Golgi Export Signal Ties Proper Folding to AP1 Binding
Golgi Export of the Kir2.1 Channel Is Driven by a Trafficking
Signal Located Within Its Tertiary Structure
Ma et al
A newly defined Golgi export signal uncovers an important quality control mechanism and identifies a novel AP1 interaction.
The trafficking of ion channels to and from the cell surface has been an active area of investigation for some time now. A great deal has been accomplished in mapping some of the routes followed by various channels to and from the cell surface, in identifying motors and regulators with which they interact, and in defining trafficking signals within the channels themselves.1–3 Among the trafficking signals harbored within ion channels themselves, signals for retention in and trafficking out of the endoplasmic reticulum (ER) are the best understood. Both types consist of short, linear amino acid sequences and appear to be relatively simple in their operation. ER retention signals, for example, are thought to be generally exposed only in misfolded or not fully assembled ion channel complexes,4 and we have substantial mechanistic insights into how several of these signals operate. In addition to interfering with ER exit itself, RXR ER-retention signals, for example, have been shown function through differential affinities for 14-3-3 and COPI proteins; 14-3-3 proteins exhibit high affinities for RXR motifs in properly assembled channels and promote delivery of the channels to the Golgi. Conversely, COPI appears to exhibit high affinity for improperly folded channels and promotes the return of the minority of the channels that escape the ER back to that organelle.5,6 The ER exit signal, Aspartate-Alanine-Aspartate, of the CFTR channel is required for interaction with Sec23/24, and is thus thought to promote the COPII-dependent trafficking of that channel to the Golgi apparatus. Our understanding of the mechanisms regulating the trafficking of channels once they reach the Golgi is much less well developed.
Although several mutations are known to cause channels to be retained in the Golgi apparatus,7–10 an understanding of how they lead to this phenotype has been lacking. A short sequence in the Kir2.1 inward rectifier potassium channel has been identified as required for Golgi export,7 but the mechanism by which it acts has been a mystery until now. Involving especially residues R44 and R46 in the channel's N-terminal cytoplasmic domain, deletions and specific mutations of this sequence cause retention in the Golgi, despite the fact that the channels appear to fold and assemble normally.7 In an extremely thorough series of experiments, Ma et al11 have now elegantly determined how this sequence operates. Functioning in conjunction with a group of amino acid residues much distal to it in Kir2.1, this domain is involved in the recruitment of the AP1 clathrin adaptor and thereby promotes the exit of properly folded channels from the Golgi apparatus.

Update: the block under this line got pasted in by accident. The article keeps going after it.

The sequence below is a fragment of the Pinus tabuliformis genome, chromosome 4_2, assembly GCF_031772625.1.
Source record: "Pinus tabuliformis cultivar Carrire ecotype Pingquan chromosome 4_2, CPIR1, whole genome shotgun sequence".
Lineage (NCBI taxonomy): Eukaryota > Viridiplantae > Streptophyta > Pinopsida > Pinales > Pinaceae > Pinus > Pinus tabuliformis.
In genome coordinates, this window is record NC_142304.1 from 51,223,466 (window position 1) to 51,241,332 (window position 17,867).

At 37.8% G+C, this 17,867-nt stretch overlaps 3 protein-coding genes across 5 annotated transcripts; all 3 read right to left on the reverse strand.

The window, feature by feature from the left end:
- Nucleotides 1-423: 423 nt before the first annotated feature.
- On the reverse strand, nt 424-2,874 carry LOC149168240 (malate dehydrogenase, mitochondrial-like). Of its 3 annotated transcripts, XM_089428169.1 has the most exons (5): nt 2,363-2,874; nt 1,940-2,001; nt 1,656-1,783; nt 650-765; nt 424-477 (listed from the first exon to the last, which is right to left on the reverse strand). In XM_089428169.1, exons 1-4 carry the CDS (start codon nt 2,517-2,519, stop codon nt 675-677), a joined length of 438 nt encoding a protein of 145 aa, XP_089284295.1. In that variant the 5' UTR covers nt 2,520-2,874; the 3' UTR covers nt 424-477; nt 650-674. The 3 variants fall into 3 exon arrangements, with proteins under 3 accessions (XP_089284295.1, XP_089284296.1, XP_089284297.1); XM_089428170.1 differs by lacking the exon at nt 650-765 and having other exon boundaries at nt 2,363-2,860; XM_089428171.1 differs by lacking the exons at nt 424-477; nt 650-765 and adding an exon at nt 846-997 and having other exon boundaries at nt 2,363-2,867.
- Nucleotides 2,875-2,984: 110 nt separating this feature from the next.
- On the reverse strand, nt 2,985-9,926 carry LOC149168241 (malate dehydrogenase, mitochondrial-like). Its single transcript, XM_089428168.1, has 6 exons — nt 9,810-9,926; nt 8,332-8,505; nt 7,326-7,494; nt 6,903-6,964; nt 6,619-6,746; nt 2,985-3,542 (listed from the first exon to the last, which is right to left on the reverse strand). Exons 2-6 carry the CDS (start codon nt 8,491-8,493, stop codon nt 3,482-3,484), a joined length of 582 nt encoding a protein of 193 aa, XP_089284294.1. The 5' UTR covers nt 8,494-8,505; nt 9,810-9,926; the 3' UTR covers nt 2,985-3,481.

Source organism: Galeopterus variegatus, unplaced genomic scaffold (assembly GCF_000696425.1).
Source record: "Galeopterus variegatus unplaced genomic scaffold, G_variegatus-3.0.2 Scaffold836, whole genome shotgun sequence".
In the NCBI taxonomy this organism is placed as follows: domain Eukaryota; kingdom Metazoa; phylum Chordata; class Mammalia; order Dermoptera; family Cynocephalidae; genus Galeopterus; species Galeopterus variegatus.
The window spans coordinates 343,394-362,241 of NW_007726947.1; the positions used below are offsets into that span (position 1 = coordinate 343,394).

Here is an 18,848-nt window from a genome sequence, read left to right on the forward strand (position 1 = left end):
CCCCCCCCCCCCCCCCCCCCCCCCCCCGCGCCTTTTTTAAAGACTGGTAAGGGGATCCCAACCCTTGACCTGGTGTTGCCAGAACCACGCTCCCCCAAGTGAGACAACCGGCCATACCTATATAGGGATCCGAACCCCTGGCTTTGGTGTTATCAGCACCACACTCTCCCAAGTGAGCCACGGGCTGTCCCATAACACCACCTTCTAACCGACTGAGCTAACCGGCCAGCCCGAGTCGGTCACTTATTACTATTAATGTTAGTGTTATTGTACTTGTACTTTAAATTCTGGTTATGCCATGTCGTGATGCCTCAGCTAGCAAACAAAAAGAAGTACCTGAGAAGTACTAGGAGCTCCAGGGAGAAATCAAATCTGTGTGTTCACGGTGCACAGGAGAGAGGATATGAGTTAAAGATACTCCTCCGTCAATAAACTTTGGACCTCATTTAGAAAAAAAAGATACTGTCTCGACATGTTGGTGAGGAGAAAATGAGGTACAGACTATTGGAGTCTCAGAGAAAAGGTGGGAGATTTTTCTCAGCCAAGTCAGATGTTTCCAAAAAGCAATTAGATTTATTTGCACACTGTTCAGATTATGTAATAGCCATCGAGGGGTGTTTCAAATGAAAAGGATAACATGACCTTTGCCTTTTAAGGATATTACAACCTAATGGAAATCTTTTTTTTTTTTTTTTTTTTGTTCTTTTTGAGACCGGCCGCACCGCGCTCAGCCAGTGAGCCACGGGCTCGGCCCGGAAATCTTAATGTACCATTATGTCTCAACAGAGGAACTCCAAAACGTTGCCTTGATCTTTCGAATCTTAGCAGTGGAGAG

Ma et al11 gained their primary insight in examining the crystal structure of the Kir2.1 cytoplasmic domains.12 They noticed that the N-terminal motif identified by Stockklausner and Klocker7 was in close juxtaposition in the folded structure to residues 314 and 315 of the C-terminal domain of the channel. This was of particular interest because deletion of residues 314 and 315 has been shown to cause Kir2.1 channels to be retained in the cytoplasm,13 although the locale of that retention had not been determined. The deletion was first identified in patients with Andersen-Tawil syndrome.14
Hypothesizing that these regions in the N- and C-terminus may function together, Ma et al11 first tested whether the Δ314–315 mutation, like mutations in R44 and R46, causes Kir2.1 channels to accumulate in the Golgi. Indeed, using a combination of immunocytochemical, live cell imaging, pulse-chase, and glycosylation assays, Ma at al, clearly establish that the mutant channels accumulate in the medial and trans-Golgi. The blockage, they determined, is in the transport of the mutant channels from the trans-Golgi to the terminal cisternae. The phenotype of the Δ314–315 mutation is thus very similar to that of the previously reported mutations in R44 and R46.
Ma et al11 went on to establish that the presence of both cytoplasmic segments is required for successful Golgi export. When the Kir2.1 N- and C-terminal domains were grafted individually or as a combined fusion construct onto the human C-lymphocyte membrane protein CD8, neither the CD8-Kir2.1 N-terminal construct nor the CD8-Kir2.1 C-terminal construct trafficked to the cell surface. Both instead colocalized with a Golgi marker. CD8 fused to the combined Kir2.1 N- and C-terminal domains, in contrast, exhibited robust surface expression. Thus, the N- and C-terminal domains appear able to promote Golgi export only if they are present together. To more directly test the hypothesis that the juxtaposed N- and C-terminal residues themselves are required for this export, Ma et al11 assayed the effects of individual mutations at positions in the immediate vicinity of residues 314 and 315 as informed by the channel's crystal structure.12 They found that mutations in 6 of these residues resulted in accumulation of the channels in the Golgi apparatus. Most of these residues reside on the surface of the folded protein, where they form a contiguous patch, involving charged residues at one end and a shallow, hydrophobic cleft at the other. A potential recognition site for an interacting protein, comprised of residues from 2 disparate regions in the Kir2.1 primary sequence, has been identified that very probably forms only in properly folded channels.